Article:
Seaside Village House
New construction: open plan for living, dining, and kitchen; bedroom with en suite bathroom; guest bedroom; private study; widow’s walk; front porch; private patio
Situated in a small shoreline village, the original house was in such poor condition that it could not be restored. Additionally, the site’s property and setback restrictions resulted in a narrow building lot. To resolve the complex challenges of the project, a double gable configuration was derived, in a style reminiscent of a historic carriage house. The two major building elements are clad in different materials to reduce the scale and relate the residence to the varied materials of the neighborhood. A vertical painted board and batten siding for the garage strikingly contrasts with horizontal stained cedar shingles for the residence.
The new two-and-one-half-story dwelling portion of the home combines living room, dining room, and kitchen functions into a continuous open space. It features front-to-back views, a coffered ceiling, and a scene-stealing lava stone fireplace flanked by transom windows. The second floor sleeping areas are arranged in a nonlinear manner. Frequently treated as unoccupied space, the attic has instead been repurposed to serve as a private study, as well as to access the rooftop widow’s walk, which has a centrally located octagonal window providing spectacular views of Long Island Sound.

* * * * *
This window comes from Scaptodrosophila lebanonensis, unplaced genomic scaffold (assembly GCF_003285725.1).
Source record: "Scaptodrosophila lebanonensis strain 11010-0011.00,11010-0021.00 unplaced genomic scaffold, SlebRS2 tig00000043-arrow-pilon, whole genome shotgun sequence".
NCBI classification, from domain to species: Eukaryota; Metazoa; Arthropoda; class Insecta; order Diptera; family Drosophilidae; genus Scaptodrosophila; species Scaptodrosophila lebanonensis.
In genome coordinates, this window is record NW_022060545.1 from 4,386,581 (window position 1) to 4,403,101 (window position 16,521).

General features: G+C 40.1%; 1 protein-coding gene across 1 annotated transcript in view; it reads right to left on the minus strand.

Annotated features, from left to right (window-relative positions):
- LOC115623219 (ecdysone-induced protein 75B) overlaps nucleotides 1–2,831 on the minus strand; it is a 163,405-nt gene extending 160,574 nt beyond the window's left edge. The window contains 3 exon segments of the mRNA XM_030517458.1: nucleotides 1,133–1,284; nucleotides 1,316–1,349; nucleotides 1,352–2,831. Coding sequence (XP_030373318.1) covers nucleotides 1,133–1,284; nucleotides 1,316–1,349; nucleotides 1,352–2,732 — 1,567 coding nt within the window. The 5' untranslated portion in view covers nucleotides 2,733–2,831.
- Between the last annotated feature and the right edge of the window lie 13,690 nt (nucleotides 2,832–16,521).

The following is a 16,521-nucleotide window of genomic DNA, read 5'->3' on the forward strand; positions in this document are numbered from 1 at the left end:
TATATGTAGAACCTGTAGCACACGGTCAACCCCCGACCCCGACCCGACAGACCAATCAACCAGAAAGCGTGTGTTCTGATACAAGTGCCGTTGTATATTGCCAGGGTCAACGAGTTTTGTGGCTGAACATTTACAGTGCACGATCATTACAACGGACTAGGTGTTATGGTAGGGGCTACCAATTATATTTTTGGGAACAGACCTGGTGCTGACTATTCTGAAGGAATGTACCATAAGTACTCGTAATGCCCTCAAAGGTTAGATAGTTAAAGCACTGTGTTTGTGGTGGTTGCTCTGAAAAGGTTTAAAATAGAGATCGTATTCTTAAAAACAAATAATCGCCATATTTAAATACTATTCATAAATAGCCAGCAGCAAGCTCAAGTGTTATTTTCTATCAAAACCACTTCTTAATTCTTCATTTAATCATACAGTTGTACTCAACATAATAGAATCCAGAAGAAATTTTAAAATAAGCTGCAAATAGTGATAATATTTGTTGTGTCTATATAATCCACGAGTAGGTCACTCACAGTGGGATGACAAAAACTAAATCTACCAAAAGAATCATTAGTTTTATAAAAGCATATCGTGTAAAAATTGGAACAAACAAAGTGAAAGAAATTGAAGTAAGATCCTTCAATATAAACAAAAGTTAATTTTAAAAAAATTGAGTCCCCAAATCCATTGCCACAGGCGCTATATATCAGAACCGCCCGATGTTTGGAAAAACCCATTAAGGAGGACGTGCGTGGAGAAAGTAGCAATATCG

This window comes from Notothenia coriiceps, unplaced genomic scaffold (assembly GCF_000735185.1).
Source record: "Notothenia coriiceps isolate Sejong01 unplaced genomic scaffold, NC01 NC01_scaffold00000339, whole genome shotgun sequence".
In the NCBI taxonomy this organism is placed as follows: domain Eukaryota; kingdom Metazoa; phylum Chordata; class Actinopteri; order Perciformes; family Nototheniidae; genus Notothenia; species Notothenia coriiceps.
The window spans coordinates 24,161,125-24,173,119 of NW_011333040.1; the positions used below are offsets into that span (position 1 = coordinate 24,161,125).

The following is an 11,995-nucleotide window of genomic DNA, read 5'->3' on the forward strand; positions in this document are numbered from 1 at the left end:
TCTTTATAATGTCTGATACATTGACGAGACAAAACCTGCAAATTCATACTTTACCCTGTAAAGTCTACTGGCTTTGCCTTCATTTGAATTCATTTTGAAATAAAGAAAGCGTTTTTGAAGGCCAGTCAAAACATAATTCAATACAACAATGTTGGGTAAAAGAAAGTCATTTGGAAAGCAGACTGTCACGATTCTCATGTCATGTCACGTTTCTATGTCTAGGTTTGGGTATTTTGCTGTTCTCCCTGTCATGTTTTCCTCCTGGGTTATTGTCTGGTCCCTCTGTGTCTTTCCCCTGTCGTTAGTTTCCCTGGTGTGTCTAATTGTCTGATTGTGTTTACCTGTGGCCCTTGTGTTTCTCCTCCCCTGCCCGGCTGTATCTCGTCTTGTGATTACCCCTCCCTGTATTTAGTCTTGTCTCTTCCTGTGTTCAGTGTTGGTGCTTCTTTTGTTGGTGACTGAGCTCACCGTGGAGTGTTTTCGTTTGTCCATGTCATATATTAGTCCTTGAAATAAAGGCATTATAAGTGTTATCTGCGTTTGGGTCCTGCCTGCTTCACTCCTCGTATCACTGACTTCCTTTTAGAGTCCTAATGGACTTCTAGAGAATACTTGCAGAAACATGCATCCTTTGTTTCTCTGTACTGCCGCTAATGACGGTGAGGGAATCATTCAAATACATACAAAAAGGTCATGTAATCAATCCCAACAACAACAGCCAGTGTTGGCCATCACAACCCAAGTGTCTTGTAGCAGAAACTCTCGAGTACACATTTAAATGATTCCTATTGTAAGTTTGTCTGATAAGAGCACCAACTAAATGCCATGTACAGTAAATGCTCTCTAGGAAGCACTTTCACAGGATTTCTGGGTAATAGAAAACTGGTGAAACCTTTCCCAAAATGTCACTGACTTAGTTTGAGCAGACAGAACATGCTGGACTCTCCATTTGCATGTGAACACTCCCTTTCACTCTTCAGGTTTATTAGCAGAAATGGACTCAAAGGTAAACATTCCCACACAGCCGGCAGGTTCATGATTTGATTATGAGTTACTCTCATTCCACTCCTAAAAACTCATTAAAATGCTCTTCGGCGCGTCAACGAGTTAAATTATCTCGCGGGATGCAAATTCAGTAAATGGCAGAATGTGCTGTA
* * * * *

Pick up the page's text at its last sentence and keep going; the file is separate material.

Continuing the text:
The building, well-integrated to its site, includes a deep-covered front porch and an intimate bluestone patio complemented by natural landscaping and cedar fencing.